Published online Dec 7, 2018. doi: 10.3748/wjg.v24.i45.5057
Peer-review started: September 7, 2018
First decision: October 4, 2018
Revised: October 25, 2018
Accepted: November 2, 2018
Article in press: November 2, 2018
Published online: December 7, 2018
Assisted diagnosis using artificial intelligence has been a holy grail in medical research for many years, and recent developments in computer hardware have enabled the narrower area of machine learning to equip clinicians with potentially useful tools for computer assisted diagnosis (CAD) systems. However, training and assessing a computer’s ability to diagnose like a human are complex tasks, and successful outcomes depend on various factors. We have focused our work on gastrointestinal (GI) endoscopy because it is a cornerstone for diagnosis and treatment of diseases of the GI tract. About 2.8 million luminal GI (esophageal, stomach, colorectal) cancers are detected globally every year, and although substantial technical improvements in endoscopes have been made over the last 10-15 years, a major limitation of endoscopic examinations remains operator variation. This translates into a substantial inter-observer variation in the detection and assessment of mucosal lesions, causing among other things an average polyp miss-rate of 20% in the colon and thus the subsequent development of a number of post-colonoscopy colorectal cancers. CAD systems might eliminate this variation and lead to more accurate diagnoses. In this editorial, we point out some of the current challenges in the development of efficient computer-based digital assistants. We give examples of proposed tools using various techniques, identify current challenges, and give suggestions for the development and assessment of future CAD systems.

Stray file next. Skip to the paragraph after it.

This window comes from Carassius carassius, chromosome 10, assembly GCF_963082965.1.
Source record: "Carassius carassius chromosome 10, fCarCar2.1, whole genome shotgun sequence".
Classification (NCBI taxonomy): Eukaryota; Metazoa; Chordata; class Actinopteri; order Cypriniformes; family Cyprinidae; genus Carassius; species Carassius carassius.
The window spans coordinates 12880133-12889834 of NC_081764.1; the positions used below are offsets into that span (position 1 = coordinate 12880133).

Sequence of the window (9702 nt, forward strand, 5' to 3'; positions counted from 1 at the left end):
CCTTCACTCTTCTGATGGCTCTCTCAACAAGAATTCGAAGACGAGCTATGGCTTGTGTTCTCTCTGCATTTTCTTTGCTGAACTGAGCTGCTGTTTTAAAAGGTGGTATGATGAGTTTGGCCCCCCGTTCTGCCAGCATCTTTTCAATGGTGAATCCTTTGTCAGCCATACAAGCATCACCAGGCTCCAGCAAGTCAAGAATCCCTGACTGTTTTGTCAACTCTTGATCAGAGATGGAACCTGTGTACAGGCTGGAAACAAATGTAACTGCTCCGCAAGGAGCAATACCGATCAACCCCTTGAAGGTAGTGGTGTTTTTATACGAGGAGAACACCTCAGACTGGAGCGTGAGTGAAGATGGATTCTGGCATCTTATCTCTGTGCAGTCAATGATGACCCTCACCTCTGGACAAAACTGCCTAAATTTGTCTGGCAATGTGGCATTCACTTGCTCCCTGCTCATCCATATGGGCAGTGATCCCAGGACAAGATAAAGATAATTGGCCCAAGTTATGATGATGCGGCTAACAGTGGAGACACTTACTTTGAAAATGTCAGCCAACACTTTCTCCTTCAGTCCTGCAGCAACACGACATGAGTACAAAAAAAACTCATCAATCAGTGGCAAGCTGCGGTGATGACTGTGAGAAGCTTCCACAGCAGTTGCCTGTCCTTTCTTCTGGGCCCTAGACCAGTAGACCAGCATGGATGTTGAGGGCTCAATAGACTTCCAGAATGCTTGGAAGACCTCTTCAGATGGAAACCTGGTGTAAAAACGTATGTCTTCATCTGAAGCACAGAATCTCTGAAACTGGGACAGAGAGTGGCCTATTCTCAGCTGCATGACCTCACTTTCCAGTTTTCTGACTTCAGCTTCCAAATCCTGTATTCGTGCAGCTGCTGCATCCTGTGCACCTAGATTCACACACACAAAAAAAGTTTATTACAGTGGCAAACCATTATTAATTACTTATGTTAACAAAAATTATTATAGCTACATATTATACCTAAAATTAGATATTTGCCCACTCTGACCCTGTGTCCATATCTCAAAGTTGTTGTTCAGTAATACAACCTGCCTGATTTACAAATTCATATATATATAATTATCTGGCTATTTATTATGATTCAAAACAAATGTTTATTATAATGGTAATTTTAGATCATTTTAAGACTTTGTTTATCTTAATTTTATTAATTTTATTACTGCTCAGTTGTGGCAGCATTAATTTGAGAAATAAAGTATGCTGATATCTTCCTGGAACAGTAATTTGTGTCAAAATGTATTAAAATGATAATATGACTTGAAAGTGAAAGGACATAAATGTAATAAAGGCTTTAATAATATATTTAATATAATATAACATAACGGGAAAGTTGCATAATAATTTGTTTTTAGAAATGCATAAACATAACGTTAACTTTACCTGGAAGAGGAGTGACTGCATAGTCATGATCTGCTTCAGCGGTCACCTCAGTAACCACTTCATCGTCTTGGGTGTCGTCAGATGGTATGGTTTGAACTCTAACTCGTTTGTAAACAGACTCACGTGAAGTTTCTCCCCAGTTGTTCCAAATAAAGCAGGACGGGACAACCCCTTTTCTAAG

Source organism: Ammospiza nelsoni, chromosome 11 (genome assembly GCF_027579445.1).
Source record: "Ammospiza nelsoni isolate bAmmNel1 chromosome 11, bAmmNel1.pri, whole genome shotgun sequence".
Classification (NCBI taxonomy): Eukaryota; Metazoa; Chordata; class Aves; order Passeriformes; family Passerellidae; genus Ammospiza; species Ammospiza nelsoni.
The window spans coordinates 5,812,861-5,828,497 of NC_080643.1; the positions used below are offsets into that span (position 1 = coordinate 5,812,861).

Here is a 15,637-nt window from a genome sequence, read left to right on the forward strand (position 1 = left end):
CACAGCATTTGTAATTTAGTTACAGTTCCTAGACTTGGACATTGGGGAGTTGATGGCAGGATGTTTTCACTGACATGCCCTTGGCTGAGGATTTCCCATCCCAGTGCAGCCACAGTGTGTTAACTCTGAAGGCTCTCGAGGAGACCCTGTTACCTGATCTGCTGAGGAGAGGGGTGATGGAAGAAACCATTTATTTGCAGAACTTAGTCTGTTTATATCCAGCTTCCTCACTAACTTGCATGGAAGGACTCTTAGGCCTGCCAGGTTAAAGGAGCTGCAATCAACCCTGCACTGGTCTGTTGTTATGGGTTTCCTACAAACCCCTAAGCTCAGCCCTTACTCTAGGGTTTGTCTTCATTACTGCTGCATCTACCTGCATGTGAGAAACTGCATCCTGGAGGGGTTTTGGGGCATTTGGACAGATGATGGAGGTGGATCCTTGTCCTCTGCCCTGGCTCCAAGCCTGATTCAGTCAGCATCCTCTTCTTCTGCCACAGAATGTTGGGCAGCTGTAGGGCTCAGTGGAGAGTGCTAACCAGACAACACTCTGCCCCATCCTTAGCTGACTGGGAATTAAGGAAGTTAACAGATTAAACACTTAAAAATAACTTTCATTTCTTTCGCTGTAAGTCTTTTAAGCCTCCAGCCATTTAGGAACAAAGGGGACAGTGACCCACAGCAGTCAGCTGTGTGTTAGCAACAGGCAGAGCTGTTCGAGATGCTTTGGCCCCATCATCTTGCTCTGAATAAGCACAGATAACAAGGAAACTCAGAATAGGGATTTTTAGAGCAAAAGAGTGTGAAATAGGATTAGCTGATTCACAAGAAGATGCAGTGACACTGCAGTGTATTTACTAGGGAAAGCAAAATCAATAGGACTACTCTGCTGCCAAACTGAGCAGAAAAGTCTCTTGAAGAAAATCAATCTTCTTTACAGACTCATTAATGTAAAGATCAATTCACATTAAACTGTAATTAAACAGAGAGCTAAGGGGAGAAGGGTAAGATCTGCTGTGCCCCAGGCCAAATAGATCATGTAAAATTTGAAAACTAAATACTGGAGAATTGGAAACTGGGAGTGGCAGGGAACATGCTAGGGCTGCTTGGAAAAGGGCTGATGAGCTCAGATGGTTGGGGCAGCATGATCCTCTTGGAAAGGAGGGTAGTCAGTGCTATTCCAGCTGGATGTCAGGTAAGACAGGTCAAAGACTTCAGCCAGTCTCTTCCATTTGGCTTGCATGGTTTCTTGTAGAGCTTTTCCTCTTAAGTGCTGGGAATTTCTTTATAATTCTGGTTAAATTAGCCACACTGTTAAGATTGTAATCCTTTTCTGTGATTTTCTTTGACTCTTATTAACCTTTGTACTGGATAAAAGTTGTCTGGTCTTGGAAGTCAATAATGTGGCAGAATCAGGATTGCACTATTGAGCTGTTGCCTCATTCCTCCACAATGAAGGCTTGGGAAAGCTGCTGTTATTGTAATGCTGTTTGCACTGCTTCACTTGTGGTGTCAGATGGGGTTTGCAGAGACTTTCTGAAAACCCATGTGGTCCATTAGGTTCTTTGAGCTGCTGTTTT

Core tip: Assisted diagnosis using artificial intelligence and recent developments in computer hardware have enabled the narrower area of machine learning to equip the endoscopists with potentially powerful tools for computer assisted diagnosis systems. The success depends on various factors; optimizing algorithms, image database quality and size and comparison with existing systems.